Monday, February 22, 2010

We found live octopus!

After our pathetic failed attempt at live octopus, I was in despair. But thanks to Alex, WFC member and avid fan of Anthony Bourdain's "No Reservations", we found a Korean restaurant in Flushing that is authentic enough for our appetites. (Although, I later discovered that simply typing in "live octopus" on yelp gives us Sik Gaek (16129 Crocheron Ave, Flushing, NY) as the second result but I digress...)



Live octopus lived up to our expectations for a truly bizarre food. I had never eaten anything that still moved in my mouth. Never did my food try to escape from my plate before. The tentacles wrapped around our chopsticks, the suckers stuck to our tongues and moved around our mouths. We couldn't ask for more from this perfect live octopus, so we award the live octopus sashimi at Sik Gaek a 10 out of 10 rating. The dish comes with jalapeno peppers, garlic, dipping sauces and is sure to incite curiosity, fear, excitement, laughter - all of the above.

We were also curious about the hot pot, which was highly recommended on yelp. We saw a neighboring table with it and the sheer gigantic size of it made us want to order it. We didn't realize how horrible it would be to watch a living octopus boil in front of our eyes until it was actually brought to us.

We did not feel good about it. It was sad to watch and we felt worse about ourselves.

We documented this dish on video just so you don't have to get it if you are ever faced with the option. Please be advised: this video is disturbing.

Even though "squeamish" is the last word to describe Weird Food Club members, we didn't have the stomach for this. Despite being absolutely delicious, the live octopus hot pot gets a 1 out of 10 for cruelty, and we do not recommend nor condone it. Perhaps we should have attempted to kill the octopus by striking it in the nerve center (between the eyes) but we were too shocked and ignorant of its anatomy to do so.

After boiling in the water, the octopus was cut up for us with large scissors. Its tentacles were juicy and tender, and we felt that we gave it justice by enjoying it.

RIP Mr. Octopus.

Although arguably equally cruel, the live octopus sashimi just didn't seem as evil as the hot pot, and we think it is an absolute must-try-at-least-once-in-a-lifetime for all adventurous eaters. Continue...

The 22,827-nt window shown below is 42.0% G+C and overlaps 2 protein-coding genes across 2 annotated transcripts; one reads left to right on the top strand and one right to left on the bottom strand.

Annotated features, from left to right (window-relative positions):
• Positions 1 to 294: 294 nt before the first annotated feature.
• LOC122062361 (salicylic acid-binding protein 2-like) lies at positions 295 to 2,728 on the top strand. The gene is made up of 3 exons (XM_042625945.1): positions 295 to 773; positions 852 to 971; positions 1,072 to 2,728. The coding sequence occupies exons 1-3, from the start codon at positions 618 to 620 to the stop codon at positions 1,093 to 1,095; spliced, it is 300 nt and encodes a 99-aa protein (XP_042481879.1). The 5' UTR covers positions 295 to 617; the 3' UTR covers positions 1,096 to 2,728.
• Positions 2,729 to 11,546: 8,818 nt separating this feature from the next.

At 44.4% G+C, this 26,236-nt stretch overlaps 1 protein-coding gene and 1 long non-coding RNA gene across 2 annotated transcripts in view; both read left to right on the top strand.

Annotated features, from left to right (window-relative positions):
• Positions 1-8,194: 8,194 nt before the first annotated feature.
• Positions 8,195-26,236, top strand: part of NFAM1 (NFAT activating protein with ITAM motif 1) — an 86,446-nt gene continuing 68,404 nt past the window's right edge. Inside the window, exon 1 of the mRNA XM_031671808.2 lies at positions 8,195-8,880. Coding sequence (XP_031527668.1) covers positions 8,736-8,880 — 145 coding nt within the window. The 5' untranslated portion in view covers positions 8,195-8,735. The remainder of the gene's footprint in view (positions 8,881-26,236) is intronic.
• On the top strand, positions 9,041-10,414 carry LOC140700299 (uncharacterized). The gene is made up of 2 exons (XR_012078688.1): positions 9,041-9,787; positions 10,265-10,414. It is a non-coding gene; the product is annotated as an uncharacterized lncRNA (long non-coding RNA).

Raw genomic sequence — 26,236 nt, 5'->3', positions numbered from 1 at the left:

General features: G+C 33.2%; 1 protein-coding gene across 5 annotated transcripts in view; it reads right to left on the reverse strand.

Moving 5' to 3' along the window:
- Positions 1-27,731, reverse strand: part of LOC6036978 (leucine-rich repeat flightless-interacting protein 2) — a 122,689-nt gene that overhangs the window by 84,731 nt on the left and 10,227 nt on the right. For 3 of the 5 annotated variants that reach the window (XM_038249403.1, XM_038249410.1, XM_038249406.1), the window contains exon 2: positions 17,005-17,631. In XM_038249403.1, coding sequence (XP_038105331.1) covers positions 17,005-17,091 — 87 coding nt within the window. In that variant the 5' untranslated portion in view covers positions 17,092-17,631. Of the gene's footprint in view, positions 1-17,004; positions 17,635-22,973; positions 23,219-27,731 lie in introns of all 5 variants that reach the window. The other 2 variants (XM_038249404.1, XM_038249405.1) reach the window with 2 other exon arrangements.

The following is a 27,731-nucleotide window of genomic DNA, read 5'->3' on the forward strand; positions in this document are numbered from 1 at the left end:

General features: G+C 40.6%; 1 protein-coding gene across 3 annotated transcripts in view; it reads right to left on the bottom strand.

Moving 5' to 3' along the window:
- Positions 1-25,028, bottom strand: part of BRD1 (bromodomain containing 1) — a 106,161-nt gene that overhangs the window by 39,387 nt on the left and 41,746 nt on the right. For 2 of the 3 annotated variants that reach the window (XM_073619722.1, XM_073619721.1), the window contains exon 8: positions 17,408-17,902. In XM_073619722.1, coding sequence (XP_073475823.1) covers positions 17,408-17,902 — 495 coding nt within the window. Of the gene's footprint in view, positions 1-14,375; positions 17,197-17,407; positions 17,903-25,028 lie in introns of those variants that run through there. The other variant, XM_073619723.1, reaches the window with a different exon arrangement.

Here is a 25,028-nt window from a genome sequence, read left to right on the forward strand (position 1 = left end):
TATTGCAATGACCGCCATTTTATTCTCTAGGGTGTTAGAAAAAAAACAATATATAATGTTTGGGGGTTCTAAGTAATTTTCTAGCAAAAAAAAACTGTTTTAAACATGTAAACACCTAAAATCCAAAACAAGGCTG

In search of live octopus...

When I came across Sushi UO's menu containing live octopus, live abalone, live scallop, live giant clam, live pen shell and live orange clam, I thought I hit the weird food jackpot. Sushi UO at 151 Rivington St is a hidden gem, most people say, so I could not contain my excitement and even brought a video camera to record my experience there.

Unfortunately for us, we discovered that Sushi UO's definition of "live" is merely "very fresh", and although the sashimi was delicious, this misnomer was a huge letdown for us weird food fanatics. In our opinion, if it doesn't have a heartbeat, it's not alive, and we don't like gimmicky marketing.

Sea Urchin Roe at Sushi UO

But we didn't let this ruin our night. We enjoyed the sea urchin roe (7 out of 10), which was delicate and creamy, but presented on a plain white dish rather than in the spiky urchin shell.

Their perfectly grilled sea eel on the other hand was truly sumptuous (9 out of 10, only because it is not "weird") and might be the item worth coming back for. Continue...

Thursday, February 18, 2010

Bacon It In NYC

Bacon usually goes with pancakes, eggs, or some other breakfast entree. Occasionally, bacon is used with other dishes: scallops wrapped in bacon, bacon-wrapped cocktail wieners, the classic BLT, and also chopped up in salads and added to other veggies.
Coincidentally, I started coming across some non-traditional uses of bacon and wanted to dedicate this post to NYC-based baconites and their creations. Behold!

1. Chocolate-covered bacon

Sure, we've all had chocolate covered pretzels, chocolate covered cherries, and chocolate covered raisins. However, this wonderful marvel is sure to please. Sold at Roni-Sue's Shoppe at Essex Market, about a quarter pound (~$10) of this item will give you and your friends a fixation that you won't be able to shake. Coronary insurance not included. Recommendation: 8 out of 10.

Photo: Choco-bacon lover from Roni-Sue's Shoppe giving away samples at the 2009 Chocolate Show